Redmond’s deep learning acceleration board is said to deliver real-time artificial intelligence
Microsoft’s drive into all things cloud-related continues with the news it has developed a deep learning acceleration platform, codenamed Project Brainwave.
The development is noteworthy as is it rare for Microsoft to make a hardware-only move, but it believes that its own acceleration platform should offer the ability to deliver real-time artificial intelligence (AI) in the cloud for customers.
Microsoft has steadily being ramping up its AI capabilities of late. Earlier this year for example it acquired to two AI startups (Agolo and Bonsai), and last year Microsoft Ventures invested in Element AI, an AI research lab and incubator based in Montreal, using a new fund earmarked for AI investments.
Project Brainwave is touted as a “major leap forward in both performance and flexibility for cloud-based serving of deep learning models” and was demonstrated using Intel’s new 14 nm Stratix 10 FPGA.
“We designed the system for real-time AI, which means the system processes requests as fast as it receives them, with ultra-low latency,” blogged Doug Burger, an engineer at Microsoft. “Real-time AI is becoming increasingly important as cloud infrastructures process live data streams, whether they be search queries, videos, sensor streams, or interactions with users.”
Project Brainwave is built with three main layers, namely a high-performance, distributed system architecture; a hardware DNN engine synthesised onto FPGAs (field-programmable gate array); and finally a compiler and runtime for easy deployment of trained models.
The platform starts off by utilising the FPGA infrastructure that Microsoft has been deploying over the past few years. The attachment of FPGAs directly to Redmond’s data centre network, allows it to offer deep neural networks (DNNs) as hardware microservices.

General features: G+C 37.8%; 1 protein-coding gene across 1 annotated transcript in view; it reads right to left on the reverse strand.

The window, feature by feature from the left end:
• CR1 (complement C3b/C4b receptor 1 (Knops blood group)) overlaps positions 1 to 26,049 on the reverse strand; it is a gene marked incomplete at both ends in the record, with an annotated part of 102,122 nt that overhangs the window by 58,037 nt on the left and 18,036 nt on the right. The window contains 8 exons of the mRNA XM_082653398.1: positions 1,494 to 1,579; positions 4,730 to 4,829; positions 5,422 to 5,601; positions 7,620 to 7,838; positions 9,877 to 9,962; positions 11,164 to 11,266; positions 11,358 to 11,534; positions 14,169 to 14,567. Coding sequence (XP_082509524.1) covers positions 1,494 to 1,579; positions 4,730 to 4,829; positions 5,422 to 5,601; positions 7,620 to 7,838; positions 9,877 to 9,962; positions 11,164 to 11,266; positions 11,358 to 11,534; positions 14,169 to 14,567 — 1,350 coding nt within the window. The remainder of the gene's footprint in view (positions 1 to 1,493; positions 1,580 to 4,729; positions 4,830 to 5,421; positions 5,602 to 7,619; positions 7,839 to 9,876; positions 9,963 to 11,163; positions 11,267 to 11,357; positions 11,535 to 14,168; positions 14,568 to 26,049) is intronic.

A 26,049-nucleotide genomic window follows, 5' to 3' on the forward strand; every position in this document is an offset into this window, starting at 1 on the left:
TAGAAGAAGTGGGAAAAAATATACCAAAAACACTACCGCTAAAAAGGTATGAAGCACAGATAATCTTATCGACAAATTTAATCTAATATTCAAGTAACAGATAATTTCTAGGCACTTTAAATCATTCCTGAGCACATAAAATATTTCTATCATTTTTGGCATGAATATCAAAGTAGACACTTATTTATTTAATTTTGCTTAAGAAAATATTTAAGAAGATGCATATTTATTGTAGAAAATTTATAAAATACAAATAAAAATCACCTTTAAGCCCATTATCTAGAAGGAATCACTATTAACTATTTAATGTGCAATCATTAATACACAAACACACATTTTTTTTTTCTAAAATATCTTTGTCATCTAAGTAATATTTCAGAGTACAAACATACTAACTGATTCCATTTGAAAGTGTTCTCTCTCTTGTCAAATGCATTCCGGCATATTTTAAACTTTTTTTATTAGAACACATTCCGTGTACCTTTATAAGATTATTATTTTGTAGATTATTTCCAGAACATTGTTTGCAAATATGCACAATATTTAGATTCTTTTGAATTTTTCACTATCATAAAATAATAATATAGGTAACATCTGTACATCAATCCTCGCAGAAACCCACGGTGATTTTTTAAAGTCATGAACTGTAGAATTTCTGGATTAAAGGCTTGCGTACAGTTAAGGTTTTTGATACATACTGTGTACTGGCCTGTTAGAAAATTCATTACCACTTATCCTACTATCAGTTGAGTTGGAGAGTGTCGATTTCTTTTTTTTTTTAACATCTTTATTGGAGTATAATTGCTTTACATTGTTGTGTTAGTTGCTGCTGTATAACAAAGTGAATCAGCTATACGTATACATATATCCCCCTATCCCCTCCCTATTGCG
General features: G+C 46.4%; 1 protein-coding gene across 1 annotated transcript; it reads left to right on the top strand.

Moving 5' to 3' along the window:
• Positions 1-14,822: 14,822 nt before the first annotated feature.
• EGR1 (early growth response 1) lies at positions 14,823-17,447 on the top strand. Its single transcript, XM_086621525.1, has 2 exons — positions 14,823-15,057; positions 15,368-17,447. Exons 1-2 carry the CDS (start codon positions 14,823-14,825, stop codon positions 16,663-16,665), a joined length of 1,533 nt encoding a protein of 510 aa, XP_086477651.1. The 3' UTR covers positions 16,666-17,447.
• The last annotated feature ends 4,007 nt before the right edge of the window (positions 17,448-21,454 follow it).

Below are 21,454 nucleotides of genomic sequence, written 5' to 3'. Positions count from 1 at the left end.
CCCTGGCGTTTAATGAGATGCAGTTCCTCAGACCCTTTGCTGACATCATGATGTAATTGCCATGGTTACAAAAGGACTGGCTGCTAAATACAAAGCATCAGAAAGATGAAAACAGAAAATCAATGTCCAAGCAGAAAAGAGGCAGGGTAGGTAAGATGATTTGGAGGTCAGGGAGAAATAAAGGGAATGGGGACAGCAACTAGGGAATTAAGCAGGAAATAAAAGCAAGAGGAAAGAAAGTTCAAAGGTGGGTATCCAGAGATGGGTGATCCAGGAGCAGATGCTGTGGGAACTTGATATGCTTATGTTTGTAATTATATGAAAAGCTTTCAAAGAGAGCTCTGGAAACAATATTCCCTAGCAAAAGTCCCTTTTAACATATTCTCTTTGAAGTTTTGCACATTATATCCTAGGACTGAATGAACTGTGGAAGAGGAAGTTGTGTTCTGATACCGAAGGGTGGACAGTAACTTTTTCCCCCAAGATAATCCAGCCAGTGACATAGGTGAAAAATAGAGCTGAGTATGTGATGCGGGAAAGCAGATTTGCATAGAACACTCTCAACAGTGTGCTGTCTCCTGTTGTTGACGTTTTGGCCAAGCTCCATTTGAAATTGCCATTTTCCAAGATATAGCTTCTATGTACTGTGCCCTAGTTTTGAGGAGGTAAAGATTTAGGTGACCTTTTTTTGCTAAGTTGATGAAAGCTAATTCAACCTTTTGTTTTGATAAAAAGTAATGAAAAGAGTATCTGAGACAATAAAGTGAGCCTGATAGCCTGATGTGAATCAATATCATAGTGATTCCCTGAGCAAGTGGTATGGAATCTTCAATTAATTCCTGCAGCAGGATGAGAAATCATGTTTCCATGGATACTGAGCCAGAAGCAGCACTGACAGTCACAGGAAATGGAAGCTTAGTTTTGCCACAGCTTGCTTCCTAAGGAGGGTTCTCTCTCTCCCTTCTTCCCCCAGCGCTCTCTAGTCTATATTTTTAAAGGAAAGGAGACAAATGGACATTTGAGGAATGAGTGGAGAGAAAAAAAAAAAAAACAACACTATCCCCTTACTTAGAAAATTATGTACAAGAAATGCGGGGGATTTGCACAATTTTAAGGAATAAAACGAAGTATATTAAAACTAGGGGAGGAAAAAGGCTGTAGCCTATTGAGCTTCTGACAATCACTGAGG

This system architecture reduces latency, since the CPU does not need to process incoming requests, and allows for very high throughput, with the FPGA processing requests as fast as the network can stream them.
The second element to Project Brainwave is the use of a powerful “soft” DNN processing unit (or DPU), integrated with commercially available FPGAs. Its design is scalable across a range of data types, which allows it to offer “performance comparable to – or greater than – many of these hard-coded DPU chips.”
The third component sees the incorporation of a software stack to support a wide range of popular deep learning frameworks. It already supports Microsoft Cognitive Toolkit and Google’s Tensorflow, but also plan to support many others.
“We architected this system to show high actual performance across a wide range of complex models, with batch-free execution,” wrote Burger. “We are working to bring this powerful, real-time AI system to users in Azure, so that our customers can benefit from Project Brainwave directly, complementing the indirect access through our services such as Bing.”
Microsoft has stated for a while now that AI is the future and has doubled down with a fund to invest in AI companies focused on “inclusive growth and positive impact on society.”
CEO Satya Nadella’s relentless drive to the cloud has also seen him champion machine learning and artificial intelligence (AI) as core component to the future of digital transformation in businesses.
Microsoft was also one of the founding members of a non-profit AI partnership with other tech giants including Google, Amazon and Facebook.